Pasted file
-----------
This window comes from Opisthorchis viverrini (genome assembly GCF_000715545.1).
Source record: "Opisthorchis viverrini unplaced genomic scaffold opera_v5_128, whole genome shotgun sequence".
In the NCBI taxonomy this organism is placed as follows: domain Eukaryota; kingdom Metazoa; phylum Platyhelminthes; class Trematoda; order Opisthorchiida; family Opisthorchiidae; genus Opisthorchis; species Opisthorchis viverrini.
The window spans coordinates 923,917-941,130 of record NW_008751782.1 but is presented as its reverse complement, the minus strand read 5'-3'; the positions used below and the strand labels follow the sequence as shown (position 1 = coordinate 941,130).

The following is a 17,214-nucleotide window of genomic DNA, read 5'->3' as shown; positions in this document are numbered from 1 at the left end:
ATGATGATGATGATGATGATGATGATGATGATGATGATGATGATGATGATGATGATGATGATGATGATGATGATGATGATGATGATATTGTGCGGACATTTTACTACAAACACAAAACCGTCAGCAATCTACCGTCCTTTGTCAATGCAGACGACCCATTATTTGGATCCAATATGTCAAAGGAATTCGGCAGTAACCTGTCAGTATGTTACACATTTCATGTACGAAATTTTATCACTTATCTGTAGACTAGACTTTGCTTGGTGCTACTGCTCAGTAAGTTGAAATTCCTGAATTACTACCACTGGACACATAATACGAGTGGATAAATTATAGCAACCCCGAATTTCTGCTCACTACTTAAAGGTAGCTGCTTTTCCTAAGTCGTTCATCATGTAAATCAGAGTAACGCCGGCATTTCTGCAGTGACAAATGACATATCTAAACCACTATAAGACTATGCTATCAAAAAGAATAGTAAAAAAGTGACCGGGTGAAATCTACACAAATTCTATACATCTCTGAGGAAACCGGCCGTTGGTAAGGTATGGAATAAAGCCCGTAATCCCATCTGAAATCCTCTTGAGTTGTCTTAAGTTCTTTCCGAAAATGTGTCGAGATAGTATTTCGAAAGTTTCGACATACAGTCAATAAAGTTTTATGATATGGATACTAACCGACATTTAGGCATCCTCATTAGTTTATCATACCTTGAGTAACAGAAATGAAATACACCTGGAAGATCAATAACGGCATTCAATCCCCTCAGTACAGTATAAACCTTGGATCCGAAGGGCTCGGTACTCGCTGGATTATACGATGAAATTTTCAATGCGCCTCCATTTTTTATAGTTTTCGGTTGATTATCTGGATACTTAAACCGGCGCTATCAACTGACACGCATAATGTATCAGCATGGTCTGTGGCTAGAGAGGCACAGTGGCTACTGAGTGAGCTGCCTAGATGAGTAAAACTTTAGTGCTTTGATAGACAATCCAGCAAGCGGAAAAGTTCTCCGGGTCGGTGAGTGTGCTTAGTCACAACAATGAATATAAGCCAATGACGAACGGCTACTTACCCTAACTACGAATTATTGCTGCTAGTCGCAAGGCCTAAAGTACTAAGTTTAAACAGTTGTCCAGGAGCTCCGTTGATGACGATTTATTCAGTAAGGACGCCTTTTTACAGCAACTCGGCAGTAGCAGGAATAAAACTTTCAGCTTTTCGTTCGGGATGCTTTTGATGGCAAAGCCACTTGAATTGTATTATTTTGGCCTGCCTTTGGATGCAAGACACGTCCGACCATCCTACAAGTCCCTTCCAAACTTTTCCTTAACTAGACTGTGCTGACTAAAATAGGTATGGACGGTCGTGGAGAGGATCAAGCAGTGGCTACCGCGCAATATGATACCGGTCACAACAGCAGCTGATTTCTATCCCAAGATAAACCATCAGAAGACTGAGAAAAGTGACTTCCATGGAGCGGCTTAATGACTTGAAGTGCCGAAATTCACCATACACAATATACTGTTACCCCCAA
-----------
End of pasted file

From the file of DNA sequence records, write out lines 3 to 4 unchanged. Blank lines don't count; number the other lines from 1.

In the NCBI taxonomy this organism is placed as follows: domain Eukaryota; kingdom Metazoa; phylum Platyhelminthes; class Trematoda; order Opisthorchiida; family Opisthorchiidae; genus Opisthorchis; species Opisthorchis viverrini.
The window spans coordinates 923,917-941,130 of record NW_008751782.1 but is presented as its reverse complement, the minus strand read 5'-3'; the positions used below and the strand labels follow the sequence as shown (position 1 = coordinate 941,130).